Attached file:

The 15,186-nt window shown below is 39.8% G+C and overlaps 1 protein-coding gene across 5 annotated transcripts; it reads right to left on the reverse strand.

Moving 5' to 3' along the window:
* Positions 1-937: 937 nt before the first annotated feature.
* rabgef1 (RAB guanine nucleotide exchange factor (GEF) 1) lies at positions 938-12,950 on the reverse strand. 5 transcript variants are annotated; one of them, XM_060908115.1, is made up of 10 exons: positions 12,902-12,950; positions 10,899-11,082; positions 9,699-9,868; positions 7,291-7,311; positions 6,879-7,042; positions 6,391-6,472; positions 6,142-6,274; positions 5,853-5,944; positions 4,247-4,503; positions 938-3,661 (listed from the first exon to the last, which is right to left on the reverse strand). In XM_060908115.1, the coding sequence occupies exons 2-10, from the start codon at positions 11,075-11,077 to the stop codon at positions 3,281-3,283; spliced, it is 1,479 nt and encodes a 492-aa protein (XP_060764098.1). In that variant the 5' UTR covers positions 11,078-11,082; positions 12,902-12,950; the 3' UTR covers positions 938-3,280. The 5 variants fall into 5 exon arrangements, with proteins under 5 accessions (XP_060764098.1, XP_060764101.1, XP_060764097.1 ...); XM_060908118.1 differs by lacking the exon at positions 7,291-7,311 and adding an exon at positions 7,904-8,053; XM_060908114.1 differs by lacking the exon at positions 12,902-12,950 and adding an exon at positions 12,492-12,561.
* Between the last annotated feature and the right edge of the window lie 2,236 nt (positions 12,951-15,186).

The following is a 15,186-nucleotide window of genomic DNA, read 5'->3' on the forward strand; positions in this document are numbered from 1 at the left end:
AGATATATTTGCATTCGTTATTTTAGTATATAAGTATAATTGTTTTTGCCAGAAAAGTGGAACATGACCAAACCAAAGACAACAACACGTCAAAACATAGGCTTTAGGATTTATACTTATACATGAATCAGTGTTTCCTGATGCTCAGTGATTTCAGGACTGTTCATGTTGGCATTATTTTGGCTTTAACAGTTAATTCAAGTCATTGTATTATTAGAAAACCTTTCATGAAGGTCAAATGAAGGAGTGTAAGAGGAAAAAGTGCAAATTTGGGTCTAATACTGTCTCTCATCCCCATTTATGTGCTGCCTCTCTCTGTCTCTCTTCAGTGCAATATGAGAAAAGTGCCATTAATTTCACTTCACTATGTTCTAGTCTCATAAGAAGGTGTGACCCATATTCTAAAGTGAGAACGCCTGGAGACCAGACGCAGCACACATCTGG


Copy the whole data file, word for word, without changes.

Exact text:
The 15,186-nt window shown below is 39.8% G+C and overlaps 1 protein-coding gene across 5 annotated transcripts; it reads right to left on the reverse strand.

Moving 5' to 3' along the window:
* Positions 1-937: 937 nt before the first annotated feature.
* rabgef1 (RAB guanine nucleotide exchange factor (GEF) 1) lies at positions 938-12,950 on the reverse strand. 5 transcript variants are annotated; one of them, XM_060908115.1, is made up of 10 exons: positions 12,902-12,950; positions 10,899-11,082; positions 9,699-9,868; positions 7,291-7,311; positions 6,879-7,042; positions 6,391-6,472; positions 6,142-6,274; positions 5,853-5,944; positions 4,247-4,503; positions 938-3,661 (listed from the first exon to the last, which is right to left on the reverse strand). In XM_060908115.1, the coding sequence occupies exons 2-10, from the start codon at positions 11,075-11,077 to the stop codon at positions 3,281-3,283; spliced, it is 1,479 nt and encodes a 492-aa protein (XP_060764098.1). In that variant the 5' UTR covers positions 11,078-11,082; positions 12,902-12,950; the 3' UTR covers positions 938-3,280. The 5 variants fall into 5 exon arrangements, with proteins under 5 accessions (XP_060764098.1, XP_060764101.1, XP_060764097.1 ...); XM_060908118.1 differs by lacking the exon at positions 7,291-7,311 and adding an exon at positions 7,904-8,053; XM_060908114.1 differs by lacking the exon at positions 12,902-12,950 and adding an exon at positions 12,492-12,561.
* Between the last annotated feature and the right edge of the window lie 2,236 nt (positions 12,951-15,186).

The following is a 15,186-nucleotide window of genomic DNA, read 5'->3' on the forward strand; positions in this document are numbered from 1 at the left end:
AGATATATTTGCATTCGTTATTTTAGTATATAAGTATAATTGTTTTTGCCAGAAAAGTGGAACATGACCAAACCAAAGACAACAACACGTCAAAACATAGGCTTTAGGATTTATACTTATACATGAATCAGTGTTTCCTGATGCTCAGTGATTTCAGGACTGTTCATGTTGGCATTATTTTGGCTTTAACAGTTAATTCAAGTCATTGTATTATTAGAAAACCTTTCATGAAGGTCAAATGAAGGAGTGTAAGAGGAAAAAGTGCAAATTTGGGTCTAATACTGTCTCTCATCCCCATTTATGTGCTGCCTCTCTCTGTCTCTCTTCAGTGCAATATGAGAAAAGTGCCATTAATTTCACTTCACTATGTTCTAGTCTCATAAGAAGGTGTGACCCATATTCTAAAGTGAGAACGCCTGGAGACCAGACGCAGCACACATCTGG